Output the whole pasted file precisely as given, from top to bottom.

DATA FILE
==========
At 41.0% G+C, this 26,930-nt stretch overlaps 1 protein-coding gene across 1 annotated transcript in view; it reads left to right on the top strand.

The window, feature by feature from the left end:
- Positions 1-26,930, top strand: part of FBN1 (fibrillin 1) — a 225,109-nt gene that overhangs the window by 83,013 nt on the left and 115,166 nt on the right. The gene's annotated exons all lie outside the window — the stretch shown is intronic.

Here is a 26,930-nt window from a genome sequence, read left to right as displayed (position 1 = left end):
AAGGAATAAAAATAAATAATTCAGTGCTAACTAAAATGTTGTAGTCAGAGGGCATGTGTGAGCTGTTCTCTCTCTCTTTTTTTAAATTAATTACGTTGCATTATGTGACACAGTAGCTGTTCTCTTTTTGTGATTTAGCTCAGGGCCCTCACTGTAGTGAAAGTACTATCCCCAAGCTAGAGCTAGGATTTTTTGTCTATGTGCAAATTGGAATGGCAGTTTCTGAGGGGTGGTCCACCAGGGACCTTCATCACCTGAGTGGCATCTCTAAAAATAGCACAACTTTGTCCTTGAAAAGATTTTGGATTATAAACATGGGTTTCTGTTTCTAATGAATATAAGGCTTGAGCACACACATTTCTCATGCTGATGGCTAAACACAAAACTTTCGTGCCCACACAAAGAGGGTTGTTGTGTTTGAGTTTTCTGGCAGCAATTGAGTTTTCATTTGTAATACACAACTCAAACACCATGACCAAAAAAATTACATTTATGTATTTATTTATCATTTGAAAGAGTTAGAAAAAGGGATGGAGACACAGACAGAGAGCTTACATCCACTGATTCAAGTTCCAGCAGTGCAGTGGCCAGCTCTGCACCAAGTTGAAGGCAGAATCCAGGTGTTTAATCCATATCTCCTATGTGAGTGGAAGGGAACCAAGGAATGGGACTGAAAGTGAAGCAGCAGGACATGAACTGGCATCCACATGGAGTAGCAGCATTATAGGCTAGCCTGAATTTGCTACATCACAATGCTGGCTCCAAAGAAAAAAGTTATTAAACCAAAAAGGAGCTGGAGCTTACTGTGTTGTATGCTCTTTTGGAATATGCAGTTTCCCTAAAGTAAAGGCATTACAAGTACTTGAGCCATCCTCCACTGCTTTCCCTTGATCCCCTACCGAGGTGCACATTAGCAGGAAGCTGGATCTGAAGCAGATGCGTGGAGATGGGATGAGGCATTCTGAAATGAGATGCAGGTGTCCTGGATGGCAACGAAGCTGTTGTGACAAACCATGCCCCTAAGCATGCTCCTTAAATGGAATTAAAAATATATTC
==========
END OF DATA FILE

At 41.0% G+C, this 26,930-nt stretch overlaps 1 protein-coding gene across 1 annotated transcript in view; it reads left to right on the top strand.

The window, feature by feature from the left end:
- Positions 1-26,930, top strand: part of FBN1 (fibrillin 1) — a 225,109-nt gene that overhangs the window by 83,013 nt on the left and 115,166 nt on the right. The gene's annotated exons all lie outside the window — the stretch shown is intronic.

Here is a 26,930-nt window from a genome sequence, read left to right as displayed (position 1 = left end):
AAGGAATAAAAATAAATAATTCAGTGCTAACTAAAATGTTGTAGTCAGAGGGCATGTGTGAGCTGTTCTCTCTCTCTTTTTTTAAATTAATTACGTTGCATTATGTGACACAGTAGCTGTTCTCTTTTTGTGATTTAGCTCAGGGCCCTCACTGTAGTGAAAGTACTATCCCCAAGCTAGAGCTAGGATTTTTTGTCTATGTGCAAATTGGAATGGCAGTTTCTGAGGGGTGGTCCACCAGGGACCTTCATCACCTGAGTGGCATCTCTAAAAATAGCACAACTTTGTCCTTGAAAAGATTTTGGATTATAAACATGGGTTTCTGTTTCTAATGAATATAAGGCTTGAGCACACACATTTCTCATGCTGATGGCTAAACACAAAACTTTCGTGCCCACACAAAGAGGGTTGTTGTGTTTGAGTTTTCTGGCAGCAATTGAGTTTTCATTTGTAATACACAACTCAAACACCATGACCAAAAAAATTACATTTATGTATTTATTTATCATTTGAAAGAGTTAGAAAAAGGGATGGAGACACAGACAGAGAGCTTACATCCACTGATTCAAGTTCCAGCAGTGCAGTGGCCAGCTCTGCACCAAGTTGAAGGCAGAATCCAGGTGTTTAATCCATATCTCCTATGTGAGTGGAAGGGAACCAAGGAATGGGACTGAAAGTGAAGCAGCAGGACATGAACTGGCATCCACATGGAGTAGCAGCATTATAGGCTAGCCTGAATTTGCTACATCACAATGCTGGCTCCAAAGAAAAAAGTTATTAAACCAAAAAGGAGCTGGAGCTTACTGTGTTGTATGCTCTTTTGGAATATGCAGTTTCCCTAAAGTAAAGGCATTACAAGTACTTGAGCCATCCTCCACTGCTTTCCCTTGATCCCCTACCGAGGTGCACATTAGCAGGAAGCTGGATCTGAAGCAGATGCGTGGAGATGGGATGAGGCATTCTGAAATGAGATGCAGGTGTCCTGGATGGCAACGAAGCTGTTGTGACAAACCATGCCCCTAAGCATGCTCCTTAAATGGAATTAAAAATATATTC